Sussex Sea-search (Diverse ’06)

Notes from the recent Diverse ’06 conference st Surrey University organised by the BSAC South-East Region.

Kate Cole’s presentation at Diverse ’06 was an overview of the activities of Sea-search and a call for volunteers to participate in the scheme.


Any UK diver that is interested in wildlife can be involved in this effort to attain an overview of the distribution of aquatic life around our coast. And there seems more of it than you might think. Of the forty thousand or so species in the sea, half can be found around the UK! Including the second biggest fish in the world – the basking shark.

The main aim of the survey is to understand our environment and the pressures that industry, fishing and pollution place on marine species. Volunteer divers play an important role.

Sussex Sea-search is part of a nation-wide programme, but as you might expect, the Sussex survey area covers the 140 or so kilometres of coast from Chichister to Rye. And the programme offers a great introduction to divers that are interested in marine conservation. In fact the only pre-requsites are good buoyancy control and the ability to record what you see and a slate.

Divers record the types of seabed, any interesting underwater features and what species are common during their dive. And, any dive can be a Sea-search dive.

Divers can participate at three levels:

1) Observer

At this level you are simply expected top complete a form after your dive, say in the car-park before you go to the pub. Observers need to complete a days training, and their first five entries are assessed.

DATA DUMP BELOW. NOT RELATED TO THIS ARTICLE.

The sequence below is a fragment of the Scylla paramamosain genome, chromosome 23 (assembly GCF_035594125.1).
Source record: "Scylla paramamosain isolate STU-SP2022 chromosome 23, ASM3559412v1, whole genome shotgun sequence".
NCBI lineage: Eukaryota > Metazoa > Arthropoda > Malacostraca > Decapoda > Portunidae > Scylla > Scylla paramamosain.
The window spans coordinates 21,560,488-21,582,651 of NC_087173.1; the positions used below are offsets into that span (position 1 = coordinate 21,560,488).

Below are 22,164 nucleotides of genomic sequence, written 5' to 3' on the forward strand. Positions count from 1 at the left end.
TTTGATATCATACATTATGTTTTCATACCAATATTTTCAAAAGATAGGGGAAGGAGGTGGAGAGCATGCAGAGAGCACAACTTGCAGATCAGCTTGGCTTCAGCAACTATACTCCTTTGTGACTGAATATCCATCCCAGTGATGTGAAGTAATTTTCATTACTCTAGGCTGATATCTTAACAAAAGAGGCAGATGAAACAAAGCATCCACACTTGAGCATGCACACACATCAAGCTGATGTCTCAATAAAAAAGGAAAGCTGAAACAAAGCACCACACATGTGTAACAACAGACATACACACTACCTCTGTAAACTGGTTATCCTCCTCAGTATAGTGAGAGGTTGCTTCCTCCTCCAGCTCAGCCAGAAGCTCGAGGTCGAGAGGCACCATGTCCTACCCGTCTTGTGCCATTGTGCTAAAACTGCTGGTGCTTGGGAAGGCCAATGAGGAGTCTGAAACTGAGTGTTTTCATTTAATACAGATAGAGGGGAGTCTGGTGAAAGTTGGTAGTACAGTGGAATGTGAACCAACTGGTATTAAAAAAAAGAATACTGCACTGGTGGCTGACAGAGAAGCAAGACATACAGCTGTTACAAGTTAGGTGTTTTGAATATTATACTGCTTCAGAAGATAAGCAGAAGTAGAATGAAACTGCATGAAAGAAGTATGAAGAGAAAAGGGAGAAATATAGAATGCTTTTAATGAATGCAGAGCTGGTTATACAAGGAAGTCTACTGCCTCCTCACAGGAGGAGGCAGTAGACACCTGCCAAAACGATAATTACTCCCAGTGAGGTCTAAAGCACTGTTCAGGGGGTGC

2) Surveyor

The form for this level is a bit more in depth (complete it in the pub after a dive) and there are two days training and two assessed dives. But, you get a qualification!

3) Specialist

This level is adaptable, evolving and flexible. Focusing on either a particular species or site.

As you can see, anyone can participate. And, the more divers that are involved the better the picture of our coastal wildlife can be put together. As Kate emphasised – “Any dive can be a Sea-search dive”, you just need to be willing to fill out a form.

So what happens to all these forms?

All the data is collected into a national, and publicly available, database to be used to inform conservation decisions and plans. This information helps determine dredging licences and boundaries and fishing rights. But also builds into a comprehensive guide to all marine life and areas of significance.

For instance, the Sussex coast is unique in having the only underwater chalk cliffs – only four feet high though. It also sports the largest concentration of wreck sites.

On the wildlife front:

  • The hermit crab is the most commonly recorded species.
  • It is the easterly limit of the Jewel anemone
  • Rare sightings include both the Ross and Cup corals along with the Grey Triggerfish!

If you want to find out more about the programme, visit www.seasearch.org.uk